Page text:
R had been none too happy about my summer of music. In addition to the three Rick Springfield concerts I’d attended, my new friend Amy had convinced me to take a three day holiday to Montreal, Canada to go see Corey Hart in concert. Corey Hart had released new music in Canada, having done some touring there to support it, and was planning on headlining a summer music festival. She coached me as to which summer day camp would be able to accomodate Zach so I could attend, and told me her husband was donating frequent flyer miles so she could make the trip on the cheap. R had reluctantly done the same, but was nonplussed by my absences from home, even after a rock star had asked me to work for him.
“Do you think you can come home without stopping by the airport this afternoon?” I asked him on the phone one afternoon. R had been taking flying lessons at the local airport; he’d always wanted to try them, and we lived literally down the street from the local airport. R had become friendly with the office staff, helping out with their computer glitches and accounting problems, and often went over there now after work.
“I guess I could come home first,” he said. “But I’ll have to go over there later, they need me to figure out what is wrong with the fax machine. It sends but doesn’t receive. Why, is something wrong?”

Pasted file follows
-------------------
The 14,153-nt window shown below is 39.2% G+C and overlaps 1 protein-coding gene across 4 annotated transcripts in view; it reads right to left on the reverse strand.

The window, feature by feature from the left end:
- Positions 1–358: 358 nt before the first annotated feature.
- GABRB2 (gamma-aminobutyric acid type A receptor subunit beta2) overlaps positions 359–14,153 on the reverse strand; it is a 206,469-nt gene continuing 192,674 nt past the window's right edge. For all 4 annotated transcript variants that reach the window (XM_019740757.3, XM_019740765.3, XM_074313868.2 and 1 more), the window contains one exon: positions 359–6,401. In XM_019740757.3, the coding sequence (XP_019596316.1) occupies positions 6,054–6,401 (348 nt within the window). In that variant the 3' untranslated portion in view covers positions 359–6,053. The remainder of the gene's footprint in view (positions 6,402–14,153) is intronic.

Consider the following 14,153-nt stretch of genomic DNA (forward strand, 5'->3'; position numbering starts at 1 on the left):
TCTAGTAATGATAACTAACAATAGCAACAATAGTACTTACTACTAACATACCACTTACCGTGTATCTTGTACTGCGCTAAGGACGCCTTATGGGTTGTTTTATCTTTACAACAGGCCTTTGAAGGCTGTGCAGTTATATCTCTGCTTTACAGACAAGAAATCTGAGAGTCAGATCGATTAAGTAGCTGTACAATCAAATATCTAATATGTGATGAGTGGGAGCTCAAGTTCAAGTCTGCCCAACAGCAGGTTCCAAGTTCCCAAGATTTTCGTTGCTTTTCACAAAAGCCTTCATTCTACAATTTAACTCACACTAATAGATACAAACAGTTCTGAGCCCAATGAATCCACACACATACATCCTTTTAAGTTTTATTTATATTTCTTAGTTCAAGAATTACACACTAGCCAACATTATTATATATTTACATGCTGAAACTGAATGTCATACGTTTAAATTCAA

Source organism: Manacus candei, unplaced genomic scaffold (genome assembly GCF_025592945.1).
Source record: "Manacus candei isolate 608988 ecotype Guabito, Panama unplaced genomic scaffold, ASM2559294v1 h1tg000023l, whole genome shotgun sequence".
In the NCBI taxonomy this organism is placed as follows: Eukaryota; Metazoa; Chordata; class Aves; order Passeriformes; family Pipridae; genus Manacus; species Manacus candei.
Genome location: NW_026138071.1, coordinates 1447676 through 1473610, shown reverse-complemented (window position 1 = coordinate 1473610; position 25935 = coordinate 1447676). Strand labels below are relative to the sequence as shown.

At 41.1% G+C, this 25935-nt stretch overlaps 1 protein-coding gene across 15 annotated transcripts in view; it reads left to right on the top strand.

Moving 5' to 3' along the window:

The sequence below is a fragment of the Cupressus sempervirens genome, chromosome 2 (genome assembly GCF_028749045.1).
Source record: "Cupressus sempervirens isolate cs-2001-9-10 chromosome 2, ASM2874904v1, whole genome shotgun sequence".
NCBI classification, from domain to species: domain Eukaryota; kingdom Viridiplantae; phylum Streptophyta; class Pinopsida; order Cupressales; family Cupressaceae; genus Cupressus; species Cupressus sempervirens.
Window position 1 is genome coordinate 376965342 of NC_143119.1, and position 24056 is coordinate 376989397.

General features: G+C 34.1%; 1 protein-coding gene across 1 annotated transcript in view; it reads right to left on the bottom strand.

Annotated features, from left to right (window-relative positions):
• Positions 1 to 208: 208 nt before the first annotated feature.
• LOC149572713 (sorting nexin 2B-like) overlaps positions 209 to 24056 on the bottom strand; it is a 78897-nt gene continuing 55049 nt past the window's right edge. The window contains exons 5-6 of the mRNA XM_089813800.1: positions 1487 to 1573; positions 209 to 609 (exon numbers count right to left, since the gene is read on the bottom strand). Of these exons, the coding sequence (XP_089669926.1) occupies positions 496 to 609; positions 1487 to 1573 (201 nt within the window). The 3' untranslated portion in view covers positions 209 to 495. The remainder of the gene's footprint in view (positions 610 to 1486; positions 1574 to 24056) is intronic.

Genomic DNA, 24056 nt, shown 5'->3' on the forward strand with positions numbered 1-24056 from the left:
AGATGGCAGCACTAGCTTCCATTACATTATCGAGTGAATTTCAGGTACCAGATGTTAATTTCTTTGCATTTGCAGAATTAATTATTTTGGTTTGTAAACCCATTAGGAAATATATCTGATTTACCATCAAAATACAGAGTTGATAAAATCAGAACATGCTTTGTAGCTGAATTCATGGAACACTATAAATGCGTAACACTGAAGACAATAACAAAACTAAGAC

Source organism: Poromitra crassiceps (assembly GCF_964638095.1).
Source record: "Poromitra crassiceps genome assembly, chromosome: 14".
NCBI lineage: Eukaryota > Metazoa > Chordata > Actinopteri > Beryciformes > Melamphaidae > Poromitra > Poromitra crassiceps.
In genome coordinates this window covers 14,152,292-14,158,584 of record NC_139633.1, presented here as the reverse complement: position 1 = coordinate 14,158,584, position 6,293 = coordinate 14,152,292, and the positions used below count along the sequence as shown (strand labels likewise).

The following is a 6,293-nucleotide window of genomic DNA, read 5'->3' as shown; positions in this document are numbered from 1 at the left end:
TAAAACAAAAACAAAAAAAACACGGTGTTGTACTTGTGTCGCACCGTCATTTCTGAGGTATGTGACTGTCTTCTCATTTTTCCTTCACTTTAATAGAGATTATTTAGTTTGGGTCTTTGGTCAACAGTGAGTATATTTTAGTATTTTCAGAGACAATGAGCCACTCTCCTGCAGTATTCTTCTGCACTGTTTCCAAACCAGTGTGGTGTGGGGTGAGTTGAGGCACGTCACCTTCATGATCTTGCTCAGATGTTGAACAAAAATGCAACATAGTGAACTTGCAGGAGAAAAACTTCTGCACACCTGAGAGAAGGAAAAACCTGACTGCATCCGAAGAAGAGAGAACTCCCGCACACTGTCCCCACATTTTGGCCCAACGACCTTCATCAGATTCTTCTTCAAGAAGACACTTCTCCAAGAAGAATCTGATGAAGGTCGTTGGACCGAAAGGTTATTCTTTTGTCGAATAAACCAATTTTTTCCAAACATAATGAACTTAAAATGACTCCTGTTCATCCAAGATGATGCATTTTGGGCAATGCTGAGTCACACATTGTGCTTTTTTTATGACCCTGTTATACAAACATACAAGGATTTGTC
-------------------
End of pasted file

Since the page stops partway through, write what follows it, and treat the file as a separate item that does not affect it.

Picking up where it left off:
No, nothing was wrong. I hadn’t even noticed, at first, when I’d packed a box of tampons for our trip to Montreal and they had gone unused. I was horrible at calculating my cycles, and even worse since the miscarriage last winter. I was usually so regular that I hardly ever had to pay attention. I hadn’t remembered exactly when my period was due, but I didn’t want to get caught in a foreign country without supplies, so maybe I was just being overzealous when I’d packed the Tampax.
But then I’d vomited on the plane ride back. I never threw up on planes. At first I thought it was because I hadn’t eaten much before the flight, but then I started counting the days. It didn’t take me long to surmise that I might be pregnant. I stopped for the test on the way back from the Tulsa airport, and had watched the second line form on the stick a few hours later.
I was happy, of course. But somewhere in the back of my head I was a little sad, too. It was July. I should have still been pregnant from my miscarried baby; the due date had been late August. Maybe it was a little bit of cosmic justice somehow, helping me to get through what promised to be an awful month by giving me the hope of a new life.
“No, nothing is wrong,” I told R. “I just have something to talk to you about, and I’d rather not do it on the phone.”
There was a silence on the end of the line before the words rushed back at me: “You’re pregnant!”
I laughed. So much for drama. “Yes, I am. What do you think of that?”
R laughed also, and the tension from the last few weeks disappeared. “Well if it comes out playing guitar or holding a microphone, you’ll have some ‘splainin’ to do.”
I wanted to be irritated, but I couldn’t be. R was joking, and the fact that he was meant that everything was fine between us.
Another baby. Another try. I was nervous, but hopeful.